Filter paints have been one of the more innovative products introduced to the world of scale modelling over the last decade, and represent something of a departure from traditional painting technique. Filter paints are essentially extremely thin enamel paints, and are used as a form of colour modulation. What does this mean? Colour modulation is a way of increasing the visual impact of the surface area of the model. Even with the panel shading technique mentioned above, a model without this technique can appear quite monotone and dull, especially if it is painted in a single-colour scheme. Conversely, using filters allows the painter to reduce the contrast between different colours in a camouflage scheme, visually representing the fading impact of sun, rain and dust.

The first and most important thing to remember is that a filter is not a wash. They do very different things and require a different mindset to use. The aim when applying a filter is to have the brush damp but not loaded - we want to be like Hunter S. Thompson and aim for "Total coverage". To this end, I use a large, soft brush to apply the filter, having first wiped across a piece of kitchen towel. As the model is painted in a popular WW2 scheme, MIG productions produce a filter paint specifically designed for use over German 3-tone Camo. No paint should be allowed to pool in recesses on the surface - remember this is not a wash! Each coat needs to try for around 2 hours before the next is applied, and I generally find that around 6 coats is about right.

As we can see from the shot of the 2 models together, the one with the filter applied has a warm, satin finish with more visual impact and greater depth of colour, while having the overall contrast blended somewhat.

Part 3: Oils

The advantages of oil paints for this kind of work essentially lie in their long trying time and high viscosity even when thinned. The artists white spirit used to thin the paint, by virtue of its nature as basically highly refined turpentine, allows a lot of scope to use the paint as a wash without the risk of dripping and running commonly encountered when using thinned acrylics or acrylic washes for the task. The high viscosity even at such a thin consistency allows for creative use of capillary action to draw the wash around rivets, handles, hatches and so forth. The trick lies in using just the right amount of paint on the brush to accentuate each rivet head. With this paint scheme I then use Burnt Umber. Another handy product is the Tamiya panel liner bottles. Like the filters, this is a very thin enamel: the tiny applicator brush allows the painter to run a line of paint (which will flow through the recesses and not splash or over-run) down the gaps between each armour panel. It comes in black and brown - make a choice depending on your colour scheme. I tend to use black with this scheme. The advantage of oils for these tasks is that itís a very forgiving medium. Any mistakes can be quickly corrected using a damp brush with white spirit.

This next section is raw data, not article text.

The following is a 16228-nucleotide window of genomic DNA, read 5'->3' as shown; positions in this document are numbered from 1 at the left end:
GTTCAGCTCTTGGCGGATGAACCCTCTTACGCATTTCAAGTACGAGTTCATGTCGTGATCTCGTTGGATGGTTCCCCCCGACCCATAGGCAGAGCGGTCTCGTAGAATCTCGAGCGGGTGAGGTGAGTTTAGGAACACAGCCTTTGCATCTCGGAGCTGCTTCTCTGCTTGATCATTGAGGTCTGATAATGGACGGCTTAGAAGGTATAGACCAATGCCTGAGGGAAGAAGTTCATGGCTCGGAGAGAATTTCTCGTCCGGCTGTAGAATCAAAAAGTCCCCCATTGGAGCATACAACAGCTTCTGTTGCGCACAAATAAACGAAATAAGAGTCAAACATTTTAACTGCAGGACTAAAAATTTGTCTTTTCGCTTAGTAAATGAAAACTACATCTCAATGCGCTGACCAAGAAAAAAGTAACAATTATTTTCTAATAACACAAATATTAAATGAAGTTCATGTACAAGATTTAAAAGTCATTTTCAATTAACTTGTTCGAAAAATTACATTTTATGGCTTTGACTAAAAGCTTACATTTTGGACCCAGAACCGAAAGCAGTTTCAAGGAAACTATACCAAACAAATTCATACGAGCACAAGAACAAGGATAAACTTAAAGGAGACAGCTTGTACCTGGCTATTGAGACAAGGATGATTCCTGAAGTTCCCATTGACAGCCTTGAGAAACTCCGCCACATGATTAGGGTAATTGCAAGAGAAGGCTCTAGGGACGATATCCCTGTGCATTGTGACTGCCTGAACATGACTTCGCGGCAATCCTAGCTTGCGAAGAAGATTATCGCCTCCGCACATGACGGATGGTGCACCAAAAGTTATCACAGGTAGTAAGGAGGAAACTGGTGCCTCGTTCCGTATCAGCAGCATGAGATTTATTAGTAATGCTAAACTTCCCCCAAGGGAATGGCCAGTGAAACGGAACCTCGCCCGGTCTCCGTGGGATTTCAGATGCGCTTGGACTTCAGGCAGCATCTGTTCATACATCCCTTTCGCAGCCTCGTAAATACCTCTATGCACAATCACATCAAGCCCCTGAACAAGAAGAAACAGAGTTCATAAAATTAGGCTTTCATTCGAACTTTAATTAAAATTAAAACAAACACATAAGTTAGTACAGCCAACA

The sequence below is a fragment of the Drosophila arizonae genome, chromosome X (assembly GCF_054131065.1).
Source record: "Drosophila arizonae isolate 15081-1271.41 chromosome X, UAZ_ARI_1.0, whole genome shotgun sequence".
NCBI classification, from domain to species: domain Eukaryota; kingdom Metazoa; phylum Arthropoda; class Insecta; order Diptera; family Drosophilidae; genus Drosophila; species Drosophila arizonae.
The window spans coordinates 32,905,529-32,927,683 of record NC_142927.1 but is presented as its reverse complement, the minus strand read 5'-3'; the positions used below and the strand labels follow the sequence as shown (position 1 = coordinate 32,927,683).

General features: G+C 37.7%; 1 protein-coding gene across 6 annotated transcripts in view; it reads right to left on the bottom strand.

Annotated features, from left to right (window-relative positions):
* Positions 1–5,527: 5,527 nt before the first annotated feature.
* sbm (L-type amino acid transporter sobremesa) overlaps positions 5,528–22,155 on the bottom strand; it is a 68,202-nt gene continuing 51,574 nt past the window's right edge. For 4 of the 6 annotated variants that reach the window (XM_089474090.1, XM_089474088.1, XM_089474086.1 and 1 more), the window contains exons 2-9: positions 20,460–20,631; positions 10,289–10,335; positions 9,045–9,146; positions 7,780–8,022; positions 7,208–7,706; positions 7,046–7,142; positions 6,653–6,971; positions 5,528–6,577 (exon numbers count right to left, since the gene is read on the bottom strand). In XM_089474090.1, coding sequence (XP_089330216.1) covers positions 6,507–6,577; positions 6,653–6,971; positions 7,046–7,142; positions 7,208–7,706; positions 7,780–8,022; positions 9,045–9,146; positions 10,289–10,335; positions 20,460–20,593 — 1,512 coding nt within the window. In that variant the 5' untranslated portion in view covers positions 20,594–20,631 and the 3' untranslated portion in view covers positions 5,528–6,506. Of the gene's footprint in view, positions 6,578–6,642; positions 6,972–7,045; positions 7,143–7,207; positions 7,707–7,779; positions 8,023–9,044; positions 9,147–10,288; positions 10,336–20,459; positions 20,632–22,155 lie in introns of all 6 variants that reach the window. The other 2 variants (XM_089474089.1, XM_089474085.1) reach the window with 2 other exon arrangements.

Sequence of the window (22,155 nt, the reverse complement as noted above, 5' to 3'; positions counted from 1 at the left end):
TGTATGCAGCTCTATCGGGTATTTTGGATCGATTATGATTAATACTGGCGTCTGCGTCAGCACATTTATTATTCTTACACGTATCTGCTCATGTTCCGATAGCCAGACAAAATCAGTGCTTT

Part 4: Enamels

Similar to oils, suitably thinned enamels allow effects outside of the scope available with acrylic paints. I donít use a lot of them - in fact the only one I use is Tamiya XF-9 (Hull red). This colour is a fairly close approximation of the RLM primer colour used on German tank hulls prior to the application of the camouflage paint.

The aim of this stage is to simulate the paint chipping and scratches caused as the vehicle brushes against trees, buildings and the like, and also to represent the chips and wear caused by moving parts (hatches, turrets) and areas of high traffic where the crew climb on and off the vehicle. There are more advanced techniques you can use on larger models (search for "texture mapping"), but a nice collection of chips and scratches help "tell the story" of this vehicle. It's important to keep it tasteful and minimal at this stage. Examine trucks and bulldozers you see as you go about your daily travels and look at where wear and tear on the paintwork builds up.

Part 5: Mud glorious mud

Using the texture paste, a dried mud effect is applied with a stippling action around the tracks, lower sides, lower hull and around the mudguards. Once this is tried, a darker version of this is mixed using the texture paste, black ink and gloss varnish to represent wet mud.

Part 6: rust and soot

Around the areas sprayed with the rust paint, a small amount of oxide pigment is brushed on and fixed using the white spirit. Once this dries, small patches of thicker pigment are dropped onto the surface and fixed with white spirit to represent bubbling rust patches. Blackening around the gun muzzle is applied.

I use different brands of pigment for different effects. For preference I use the Doc O'Brianís pigments as they are very affordable, come in a box with 12 colours and are self-adhesive, which means you donít need to apply the white spirit. However, the Vallejo oxide pigment is much better, so for rust effects I prefer to use that.

So here we have the finished article and some comparison shots next to the un-weathered tank. These are all very simple and effective techniques, and with the exception of the initial airbrush work and the filter coats are very quick to apply.